The long and short story of Jack Detroit
Jack Detroit magazine launched last year, but couldn't last long in the financially struggling city.
Kai Ryssdal: You don't have to listen too long or too hard to the political discourse in this country before you hear the phrase "job creation." Whether its helping existing businesses to expand, or encouraging would-be entrepreneurs to start new ones.
But how do you do that in a city that's come to symbolize the worst of what the Great Recession brought? Marketplace's Gregory Warner has our story from Detroit.
Gregory Warner: When I met Leah Moss this summer in Detroit, she was about to publish the second issue of her luxury men's lifestyle magazine, called Jack Detroit. She explained it to me as:
Leah Moss: Esquire, zoomed in on metro Detroit.
Leah Moss is 23. She'd never published a magazine before, much less a men's magazine. A men's magazine featuring a scantily clad beauty she calls the Jill of the Month. For help with that she turned to the men in her life -- her boyfriend, her brother and her dad.
Moss: I can call and say to them, 'hey, would you want to see a picture of something of this?' So things I would never have thought of. Like for the next issue, one of our Jills is going to be wearing a men's dress shirt.
And little else. But this isn't a story about how young Leah Moss discovered male fantasies. This a story about how she got swept up into Detroit's fantasy about itself. A story about what happens when you start your career in a city desperate for its own new start.
Rewind the clock to May of 2010. Leah Moss graduates Michigan State, Honors College, with a double major in English and literature -- and every intention of getting out of Dodge to work at a national magazine somewhere. She even writes a senior thesis about how wonderfully the magazine industry is doing.
Moss: The viability of the print publication industry, in the age of new media.
Warner: Does that mean, like, how do I get a job?
Moss: It should of!
But it did not. 2010 was a terrible year for magazines. She sent out 152 resumes. Got back:
Moss: Nothing. Nothing.
Her friends all gave her the same advice: Get out of this dying town!
Moss: Pretty much everybody that I knew from college is gone. So everybody said, come stay with me!
But she didn't want to move to Chicago to bus tables and crash on someone's couch. Instead, she decided to start her own magazine in Detroit to prove those deserters wrong. But how do you launch a glossy mag if you're 23 with no experience and no money?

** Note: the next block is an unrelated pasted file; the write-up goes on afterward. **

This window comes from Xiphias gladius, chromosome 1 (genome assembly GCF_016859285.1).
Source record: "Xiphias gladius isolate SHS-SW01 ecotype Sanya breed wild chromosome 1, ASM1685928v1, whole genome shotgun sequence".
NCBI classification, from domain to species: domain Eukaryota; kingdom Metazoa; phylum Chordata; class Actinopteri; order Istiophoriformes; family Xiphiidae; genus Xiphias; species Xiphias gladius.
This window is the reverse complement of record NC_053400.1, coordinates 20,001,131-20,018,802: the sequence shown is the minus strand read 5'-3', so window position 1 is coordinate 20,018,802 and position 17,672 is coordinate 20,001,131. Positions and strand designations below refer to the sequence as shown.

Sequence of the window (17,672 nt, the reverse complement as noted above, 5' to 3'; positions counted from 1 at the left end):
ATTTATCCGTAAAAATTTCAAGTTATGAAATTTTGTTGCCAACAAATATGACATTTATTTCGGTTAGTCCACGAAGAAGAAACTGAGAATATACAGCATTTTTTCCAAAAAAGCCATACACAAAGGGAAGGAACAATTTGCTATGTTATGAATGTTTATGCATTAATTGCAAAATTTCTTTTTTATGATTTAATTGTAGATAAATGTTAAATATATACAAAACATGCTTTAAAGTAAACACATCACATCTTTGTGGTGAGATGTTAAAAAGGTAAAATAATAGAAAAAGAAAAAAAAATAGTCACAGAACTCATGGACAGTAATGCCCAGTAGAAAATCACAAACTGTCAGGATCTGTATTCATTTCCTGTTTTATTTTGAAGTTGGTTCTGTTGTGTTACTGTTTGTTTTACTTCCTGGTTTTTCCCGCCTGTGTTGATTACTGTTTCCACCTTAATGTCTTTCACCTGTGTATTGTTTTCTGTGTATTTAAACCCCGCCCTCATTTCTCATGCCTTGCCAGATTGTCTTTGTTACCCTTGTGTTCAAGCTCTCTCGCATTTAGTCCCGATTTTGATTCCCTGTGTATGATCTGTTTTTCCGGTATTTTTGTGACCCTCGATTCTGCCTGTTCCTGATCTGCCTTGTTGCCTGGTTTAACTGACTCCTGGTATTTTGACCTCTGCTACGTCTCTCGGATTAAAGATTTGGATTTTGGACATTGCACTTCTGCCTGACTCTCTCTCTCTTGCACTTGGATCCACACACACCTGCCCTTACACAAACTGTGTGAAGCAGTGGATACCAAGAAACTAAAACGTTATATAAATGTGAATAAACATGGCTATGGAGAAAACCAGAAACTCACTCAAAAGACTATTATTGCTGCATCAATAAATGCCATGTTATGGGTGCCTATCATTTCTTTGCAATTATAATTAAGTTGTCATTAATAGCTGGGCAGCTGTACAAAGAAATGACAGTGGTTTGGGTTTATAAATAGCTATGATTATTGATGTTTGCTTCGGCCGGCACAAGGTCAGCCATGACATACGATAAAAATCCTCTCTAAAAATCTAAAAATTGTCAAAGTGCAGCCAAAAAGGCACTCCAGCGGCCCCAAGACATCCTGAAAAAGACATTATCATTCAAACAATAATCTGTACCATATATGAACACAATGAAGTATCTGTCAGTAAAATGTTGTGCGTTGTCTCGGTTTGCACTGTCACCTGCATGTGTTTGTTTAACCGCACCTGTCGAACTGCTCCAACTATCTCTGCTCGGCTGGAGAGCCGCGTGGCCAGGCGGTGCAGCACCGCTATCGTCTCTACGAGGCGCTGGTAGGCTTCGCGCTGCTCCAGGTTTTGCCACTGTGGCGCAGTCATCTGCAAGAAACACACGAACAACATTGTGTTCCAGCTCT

You post a video on Kickstarter.com touting a product that doesn't exist yet.
Moss on Kickstarter video: Its bold, innovative presentation caters to young professional males!
That video raised $10,000 from online donations.
Francine Wunder: I am in awe.
This is the appropriately named Francine Wunder. She works at TechTown, a business incubator out of at Wayne State University. TechTown began like every other incubator in the Midwest, trying to attract 21st century jobs to a 20th century city. But TechTown ran into a problem much like Leah Moss had faced: No one wanted to live in Detroit.
Wunder: So the high-skilled, high-paid talent that will work in those biotech and alternative energy companies, they want coffee shops, they want restaurants, they want dry cleaners, they want men's lifestyle magazines -- and Detroit needs to create them.
Techtown had to build those urban comforts. So it helped a hair salon launch an organic product line; helped a pedi-cab company grow its fleet; even started a coupon website like Groupon for Detroit. And Techtown helped Leah Moss write a business plan and secure a grant from the Hebrew Free Loan Association, which had its own motive: To keep smart Jewish girls from leaving southeast Michigan.
Moss: There's a really vibrant Jewish community here. But all the young Jews have left.
Suddenly Leah Moss had nearly $50,000 to spend and what felt like an entire community cheering her on. She started publishing Jack Detroit and put free copies in bars and shops. Inside were profiles with local record labels and restauranteurs and a Redwings goalie and a fashion designer who competed on "Project Runway," and other people trying to build a new Detroit. Moss sold advertisements too, but not enough of them. By the end of November, right after the holiday issue...
Moss: I made the announcement that the magazine would be closing at the end of the calendar year. And essentially it was a financially driven decision.
She was now thousands of dollars in debt, and unemployed. No worse off, she jokes, than her friends that didn't go to state school. But still, she was faced with this irony: that a magazine everyone hoped would change the narrative about Detroit, fell victim to that same bad news story.
Moss: At first, I was like exactly that, like, oh of course, I published something that now matches everything else that's been published about the city.
It's tempting to look back say that Leah Moss was a bit taken in by Detroit and its boosters. A city with nothing, trafficking in enthusiasm.
But what happened next to Moss says even more this city teetering on the edge of bankruptcy. The day after she folded the magazine, she got hundreds of emails. Supporters reached out asking: What was her next move? How could they keep her talent in Detroit? Six days later, Moss had a new job. With Detroit Venture Partners, an VC firm even bigger than Techtown, trying to rebuild Detroit.
Her new job? She's a community catalyst. Charged with mobilizing other young people to believe in Detroit's future, make a life here and start a business.
In Detroit, Mich., I'm Gregory Warner for Marketplace.